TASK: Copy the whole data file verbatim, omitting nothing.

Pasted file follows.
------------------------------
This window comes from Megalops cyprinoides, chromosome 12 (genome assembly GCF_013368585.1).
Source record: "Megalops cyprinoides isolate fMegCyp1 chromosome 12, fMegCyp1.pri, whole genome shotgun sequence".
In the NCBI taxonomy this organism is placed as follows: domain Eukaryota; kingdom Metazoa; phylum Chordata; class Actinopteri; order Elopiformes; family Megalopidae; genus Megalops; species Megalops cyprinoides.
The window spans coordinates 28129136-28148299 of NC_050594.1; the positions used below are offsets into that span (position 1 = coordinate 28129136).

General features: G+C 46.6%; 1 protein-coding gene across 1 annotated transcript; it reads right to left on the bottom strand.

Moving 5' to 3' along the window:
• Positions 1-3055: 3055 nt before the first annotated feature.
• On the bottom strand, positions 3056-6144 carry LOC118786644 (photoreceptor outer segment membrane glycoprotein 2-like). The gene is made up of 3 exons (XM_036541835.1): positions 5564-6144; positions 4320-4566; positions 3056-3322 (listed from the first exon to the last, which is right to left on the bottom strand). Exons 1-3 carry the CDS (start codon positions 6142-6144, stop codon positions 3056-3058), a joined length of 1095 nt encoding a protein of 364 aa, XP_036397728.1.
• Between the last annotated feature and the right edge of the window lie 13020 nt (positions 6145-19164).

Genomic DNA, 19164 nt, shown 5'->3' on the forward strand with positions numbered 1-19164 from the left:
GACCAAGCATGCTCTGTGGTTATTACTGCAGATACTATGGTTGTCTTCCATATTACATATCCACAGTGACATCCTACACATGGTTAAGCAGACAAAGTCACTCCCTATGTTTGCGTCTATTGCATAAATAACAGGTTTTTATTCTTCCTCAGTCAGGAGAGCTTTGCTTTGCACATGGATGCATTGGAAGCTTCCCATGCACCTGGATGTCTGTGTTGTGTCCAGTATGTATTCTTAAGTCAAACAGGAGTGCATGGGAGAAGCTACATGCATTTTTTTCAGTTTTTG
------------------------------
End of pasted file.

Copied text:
This window comes from Megalops cyprinoides, chromosome 12 (genome assembly GCF_013368585.1).
Source record: "Megalops cyprinoides isolate fMegCyp1 chromosome 12, fMegCyp1.pri, whole genome shotgun sequence".
In the NCBI taxonomy this organism is placed as follows: domain Eukaryota; kingdom Metazoa; phylum Chordata; class Actinopteri; order Elopiformes; family Megalopidae; genus Megalops; species Megalops cyprinoides.
The window spans coordinates 28129136-28148299 of NC_050594.1; the positions used below are offsets into that span (position 1 = coordinate 28129136).

General features: G+C 46.6%; 1 protein-coding gene across 1 annotated transcript; it reads right to left on the bottom strand.

Moving 5' to 3' along the window:
• Positions 1-3055: 3055 nt before the first annotated feature.
• On the bottom strand, positions 3056-6144 carry LOC118786644 (photoreceptor outer segment membrane glycoprotein 2-like). The gene is made up of 3 exons (XM_036541835.1): positions 5564-6144; positions 4320-4566; positions 3056-3322 (listed from the first exon to the last, which is right to left on the bottom strand). Exons 1-3 carry the CDS (start codon positions 6142-6144, stop codon positions 3056-3058), a joined length of 1095 nt encoding a protein of 364 aa, XP_036397728.1.
• Between the last annotated feature and the right edge of the window lie 13020 nt (positions 6145-19164).

Genomic DNA, 19164 nt, shown 5'->3' on the forward strand with positions numbered 1-19164 from the left:
GACCAAGCATGCTCTGTGGTTATTACTGCAGATACTATGGTTGTCTTCCATATTACATATCCACAGTGACATCCTACACATGGTTAAGCAGACAAAGTCACTCCCTATGTTTGCGTCTATTGCATAAATAACAGGTTTTTATTCTTCCTCAGTCAGGAGAGCTTTGCTTTGCACATGGATGCATTGGAAGCTTCCCATGCACCTGGATGTCTGTGTTGTGTCCAGTATGTATTCTTAAGTCAAACAGGAGTGCATGGGAGAAGCTACATGCATTTTTTTCAGTTTTTG